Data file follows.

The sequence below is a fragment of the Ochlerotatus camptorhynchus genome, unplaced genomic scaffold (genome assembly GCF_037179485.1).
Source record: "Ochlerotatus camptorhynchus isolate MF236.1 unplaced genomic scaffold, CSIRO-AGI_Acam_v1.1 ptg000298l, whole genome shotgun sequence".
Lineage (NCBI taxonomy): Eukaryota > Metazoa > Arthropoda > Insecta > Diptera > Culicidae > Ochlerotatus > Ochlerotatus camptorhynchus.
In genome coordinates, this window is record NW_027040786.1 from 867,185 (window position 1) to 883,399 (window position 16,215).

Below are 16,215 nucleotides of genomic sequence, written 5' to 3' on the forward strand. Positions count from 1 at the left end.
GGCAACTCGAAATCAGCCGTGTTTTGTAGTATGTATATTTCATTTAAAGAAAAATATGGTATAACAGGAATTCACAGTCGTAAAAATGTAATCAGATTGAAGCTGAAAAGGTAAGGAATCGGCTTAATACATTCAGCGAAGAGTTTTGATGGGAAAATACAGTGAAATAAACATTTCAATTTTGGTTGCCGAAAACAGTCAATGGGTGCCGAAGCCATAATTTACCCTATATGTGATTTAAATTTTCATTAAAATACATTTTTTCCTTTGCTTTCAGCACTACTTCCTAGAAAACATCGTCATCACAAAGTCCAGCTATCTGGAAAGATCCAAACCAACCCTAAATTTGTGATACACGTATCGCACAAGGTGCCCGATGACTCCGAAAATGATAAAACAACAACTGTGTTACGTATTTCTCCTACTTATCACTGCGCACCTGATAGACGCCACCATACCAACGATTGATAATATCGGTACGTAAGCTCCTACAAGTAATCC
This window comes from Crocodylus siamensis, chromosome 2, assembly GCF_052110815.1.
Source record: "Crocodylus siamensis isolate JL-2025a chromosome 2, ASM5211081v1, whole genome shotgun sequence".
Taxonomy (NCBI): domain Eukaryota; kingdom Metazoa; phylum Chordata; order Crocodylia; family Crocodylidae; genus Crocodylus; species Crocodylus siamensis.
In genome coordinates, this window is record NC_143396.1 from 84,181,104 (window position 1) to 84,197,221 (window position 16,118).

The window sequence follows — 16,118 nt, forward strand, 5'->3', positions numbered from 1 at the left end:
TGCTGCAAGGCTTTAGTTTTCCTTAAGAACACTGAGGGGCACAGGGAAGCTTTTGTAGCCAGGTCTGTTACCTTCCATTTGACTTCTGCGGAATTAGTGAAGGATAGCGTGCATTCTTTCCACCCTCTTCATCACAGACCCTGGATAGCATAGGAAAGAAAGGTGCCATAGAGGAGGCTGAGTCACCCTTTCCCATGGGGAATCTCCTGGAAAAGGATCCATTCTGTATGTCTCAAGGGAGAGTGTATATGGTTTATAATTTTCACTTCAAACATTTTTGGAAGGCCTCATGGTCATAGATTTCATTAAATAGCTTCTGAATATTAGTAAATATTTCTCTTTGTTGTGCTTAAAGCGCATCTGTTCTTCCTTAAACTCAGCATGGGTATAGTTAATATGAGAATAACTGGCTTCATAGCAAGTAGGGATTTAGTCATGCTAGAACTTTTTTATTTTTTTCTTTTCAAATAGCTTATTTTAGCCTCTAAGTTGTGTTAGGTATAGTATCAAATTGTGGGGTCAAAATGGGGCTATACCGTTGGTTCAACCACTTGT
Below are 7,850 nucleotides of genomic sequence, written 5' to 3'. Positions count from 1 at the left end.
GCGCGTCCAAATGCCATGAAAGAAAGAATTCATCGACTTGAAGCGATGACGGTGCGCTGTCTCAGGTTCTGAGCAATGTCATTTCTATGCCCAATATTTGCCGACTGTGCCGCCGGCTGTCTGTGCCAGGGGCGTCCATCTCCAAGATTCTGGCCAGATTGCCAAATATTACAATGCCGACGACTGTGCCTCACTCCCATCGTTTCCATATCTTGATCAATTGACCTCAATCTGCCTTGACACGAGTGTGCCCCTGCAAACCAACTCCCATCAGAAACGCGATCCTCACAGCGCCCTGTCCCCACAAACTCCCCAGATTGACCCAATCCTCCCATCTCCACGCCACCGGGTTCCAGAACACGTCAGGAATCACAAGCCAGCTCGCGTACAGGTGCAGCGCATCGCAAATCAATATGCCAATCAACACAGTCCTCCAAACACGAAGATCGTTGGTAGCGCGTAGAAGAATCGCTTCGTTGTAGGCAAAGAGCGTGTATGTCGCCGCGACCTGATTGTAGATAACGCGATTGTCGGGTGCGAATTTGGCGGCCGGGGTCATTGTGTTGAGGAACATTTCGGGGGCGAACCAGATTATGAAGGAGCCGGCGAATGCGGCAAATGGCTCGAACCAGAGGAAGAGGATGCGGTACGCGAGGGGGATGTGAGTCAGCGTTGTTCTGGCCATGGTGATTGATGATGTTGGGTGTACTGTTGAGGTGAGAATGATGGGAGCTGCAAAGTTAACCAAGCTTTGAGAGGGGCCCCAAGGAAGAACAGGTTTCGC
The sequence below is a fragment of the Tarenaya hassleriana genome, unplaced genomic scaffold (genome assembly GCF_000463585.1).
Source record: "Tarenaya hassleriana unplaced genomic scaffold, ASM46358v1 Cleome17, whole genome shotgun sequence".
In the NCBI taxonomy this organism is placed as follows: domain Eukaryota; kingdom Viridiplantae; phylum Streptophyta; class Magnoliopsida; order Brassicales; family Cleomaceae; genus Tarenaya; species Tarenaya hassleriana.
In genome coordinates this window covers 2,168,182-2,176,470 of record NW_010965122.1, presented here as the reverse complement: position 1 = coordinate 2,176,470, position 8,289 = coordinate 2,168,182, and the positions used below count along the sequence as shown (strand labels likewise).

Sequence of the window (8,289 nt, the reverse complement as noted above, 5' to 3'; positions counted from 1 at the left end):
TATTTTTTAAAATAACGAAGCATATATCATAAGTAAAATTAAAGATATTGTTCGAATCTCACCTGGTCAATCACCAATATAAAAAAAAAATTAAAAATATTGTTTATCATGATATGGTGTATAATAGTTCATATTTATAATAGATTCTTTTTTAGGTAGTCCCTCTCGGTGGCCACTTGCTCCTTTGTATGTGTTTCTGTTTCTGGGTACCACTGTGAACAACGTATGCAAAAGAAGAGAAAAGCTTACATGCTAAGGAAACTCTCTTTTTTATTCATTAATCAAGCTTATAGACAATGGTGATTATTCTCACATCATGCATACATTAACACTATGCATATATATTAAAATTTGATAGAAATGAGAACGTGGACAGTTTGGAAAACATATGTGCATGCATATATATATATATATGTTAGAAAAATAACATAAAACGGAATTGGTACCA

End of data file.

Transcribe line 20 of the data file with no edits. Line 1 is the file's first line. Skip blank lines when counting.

TATTTTTTAAAATAACGAAGCATATATCATAAGTAAAATTAAAGATATTGTTCGAATCTCACCTGGTCAATCACCAATATAAAAAAAAAATTAAAAATATTGTTTATCATGATATGGTGTATAATAGTTCATATTTATAATAGATTCTTTTTTAGGTAGTCCCTCTCGGTGGCCACTTGCTCCTTTGTATGTGTTTCTGTTTCTGGGTACCACTGTGAACAACGTATGCAAAAGAAGAGAAAAGCTTACATGCTAAGGAAACTCTCTTTTTTATTCATTAATCAAGCTTATAGACAATGGTGATTATTCTCACATCATGCATACATTAACACTATGCATATATATTAAAATTTGATAGAAATGAGAACGTGGACAGTTTGGAAAACATATGTGCATGCATATATATATATATATGTTAGAAAAATAACATAAAACGGAATTGGTACCA